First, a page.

The aims were to evaluate BMD in adults with CO–CPs on complete hormone replacement, including long-term GH and to evaluate the impact of hypothalamic damage on these measures.

Design and participants

BMD (dual-energy X-ray absorptiometry), markers of bone turn over, physical activity and calcium intake were assessed in 39 CO–CP adults (20 women), with a median age of 28 (17–57) years, in comparison with matched population controls.

Results

Late puberty induction was recorded in both genders, but reduced androgen levels in females only. Only CP women had lower BMD (P=0.03) at L2–L4, and reduced Z-scores at femoral neck (P=0.004) and L2–L4 (P=0.004). Both genders had increased serum leptin levels (P=0.001), which significantly correlated negatively with BMD at L2–L4 (P=0.003; r=−0.5) and 45% of CP women had Z-score levels ≤−2.0 s.d. Furthermore, 75% of those with a Z-score ≤−2.0 s.d. had hypothalamic involvement by the tumor. Calcium intake (P=0.008) and physical activity (P=0.007) levels were reduced in CP men only. Levels of ostecalcin and crossLaps were increased in CP men only.

Conclusions

Despite continuous GH therapy, low BMD was recorded in CO–CP females. Insufficient estrogen and androgen supplementation during adolescence was the main cause, but hypothalamic involvement with consequent leptin resistance was also strongly associated with low BMD in both genders.

Free access

Jacqueline Trouillas, Pia Burman, Ann McCormack, Stephan Petersenn, Vera Popovic, Olaf Dekkers, and Gerald Raverot

The European Society of Endocrinology (ESE) survey reported on the largest cohort of 125 aggressive pituitary tumours (APT) and 40 pituitary carcinomas (PC). Whilst the survey focused on treatment effectiveness, all pathological data were not explored in detail. Here, we comment on some interesting pathological findings, notably the difference between APT and PC.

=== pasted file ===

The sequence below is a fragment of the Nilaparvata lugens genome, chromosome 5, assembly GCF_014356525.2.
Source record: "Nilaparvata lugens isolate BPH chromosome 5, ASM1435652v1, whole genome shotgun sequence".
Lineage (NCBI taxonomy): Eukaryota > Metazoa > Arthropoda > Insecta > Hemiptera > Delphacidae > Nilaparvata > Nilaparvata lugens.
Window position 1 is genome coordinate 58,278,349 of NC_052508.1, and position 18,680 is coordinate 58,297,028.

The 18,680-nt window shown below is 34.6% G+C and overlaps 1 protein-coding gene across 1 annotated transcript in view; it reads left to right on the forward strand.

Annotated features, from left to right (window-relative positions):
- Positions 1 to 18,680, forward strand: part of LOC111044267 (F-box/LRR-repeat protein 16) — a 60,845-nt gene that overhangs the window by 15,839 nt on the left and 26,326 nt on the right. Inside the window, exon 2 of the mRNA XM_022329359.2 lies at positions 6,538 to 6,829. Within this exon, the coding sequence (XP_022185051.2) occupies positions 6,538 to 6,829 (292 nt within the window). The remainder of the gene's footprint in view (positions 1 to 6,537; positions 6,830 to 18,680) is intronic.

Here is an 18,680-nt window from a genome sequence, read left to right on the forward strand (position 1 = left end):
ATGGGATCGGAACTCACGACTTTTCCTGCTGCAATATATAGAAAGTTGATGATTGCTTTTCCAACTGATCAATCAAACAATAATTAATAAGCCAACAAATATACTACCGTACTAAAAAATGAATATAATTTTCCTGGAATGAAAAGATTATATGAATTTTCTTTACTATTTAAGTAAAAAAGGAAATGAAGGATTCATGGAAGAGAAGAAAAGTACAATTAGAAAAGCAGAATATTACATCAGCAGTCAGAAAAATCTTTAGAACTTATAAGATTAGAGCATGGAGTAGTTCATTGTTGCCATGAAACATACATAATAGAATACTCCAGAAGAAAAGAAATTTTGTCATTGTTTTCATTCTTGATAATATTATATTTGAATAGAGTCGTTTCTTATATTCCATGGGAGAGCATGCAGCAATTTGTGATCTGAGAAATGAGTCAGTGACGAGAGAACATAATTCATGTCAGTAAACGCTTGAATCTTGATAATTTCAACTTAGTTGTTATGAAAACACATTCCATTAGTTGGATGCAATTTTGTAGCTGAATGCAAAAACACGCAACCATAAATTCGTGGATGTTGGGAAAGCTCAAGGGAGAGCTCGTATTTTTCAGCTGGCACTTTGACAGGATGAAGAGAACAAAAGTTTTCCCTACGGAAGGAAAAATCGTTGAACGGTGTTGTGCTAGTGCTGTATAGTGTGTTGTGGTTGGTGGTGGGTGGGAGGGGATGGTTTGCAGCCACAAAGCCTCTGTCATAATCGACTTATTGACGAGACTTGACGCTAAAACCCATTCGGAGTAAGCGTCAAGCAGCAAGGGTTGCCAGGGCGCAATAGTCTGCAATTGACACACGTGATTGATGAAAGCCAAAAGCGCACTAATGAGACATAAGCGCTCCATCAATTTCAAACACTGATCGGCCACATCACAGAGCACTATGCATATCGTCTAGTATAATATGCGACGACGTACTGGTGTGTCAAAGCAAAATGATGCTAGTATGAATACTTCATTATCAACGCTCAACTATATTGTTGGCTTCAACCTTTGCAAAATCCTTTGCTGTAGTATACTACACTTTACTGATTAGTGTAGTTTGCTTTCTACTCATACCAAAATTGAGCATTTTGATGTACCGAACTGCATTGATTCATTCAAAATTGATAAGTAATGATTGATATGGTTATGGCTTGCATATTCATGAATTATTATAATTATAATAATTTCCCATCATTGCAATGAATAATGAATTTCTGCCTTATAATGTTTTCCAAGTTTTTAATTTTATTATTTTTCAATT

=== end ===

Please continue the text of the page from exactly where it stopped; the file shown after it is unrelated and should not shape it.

Free access

Helene Holmer, Bertil Ekman, Jonas Björk, Carl-Henrik Nordstöm, Vera Popovic, AnnBritt Siversson, and Eva-Marie Erfurth

Context

Craniopharyngioma patients without GH therapy are at an increased cardiovascular disease (CVD) risk and particularly concerning women. No previous study on long-term GH therapy in adults with childhood onset (CO) craniopharyngioma was identified.

Objective

To investigate CVD risk in adults with CO craniopharyngioma on complete hormone replacement, including long-term GH therapy, and to investigate the impact of disease-related factors on CVD risk.

Design and participants

In a cross-sectional study of operated CO craniopharyngiomas (1958–2000) from a defined area of Sweden (2.5 million), we enrolled 42 patients (20 women) with a median age of 28 years (range 17–57) and assessed CVD risk of 20 (4–40) years after first operation. Comparisons were made with matched controls and between patients with tumor growth into the third ventricle (TGTV) versus non-TGTV. GH therapy was 10–12 years in women and men.

Results

In comparison with controls, both male and female patients had increased body mass index, fat mass, insulin, and leptin levels. Overall, while not significantly increased in male patients, 55–60% of female patients had a medium–high CVD risk, compared with 10–20% in controls. An increased CVD risk (all P<0.05) and higher levels of fat mass and insulin were recorded in the TGTV group versus the non-TGTV group. Late puberty induction and lack of androgens were shown in female patients.

Conclusions

Adult patients with CO craniopharyngioma, especially those with TGTV, have persistently increased CVD risk. Conventional hormone substitution, including GH, is insufficient to normalize CVD risk, suggesting an important role for irreversible hypothalamic dysfunction.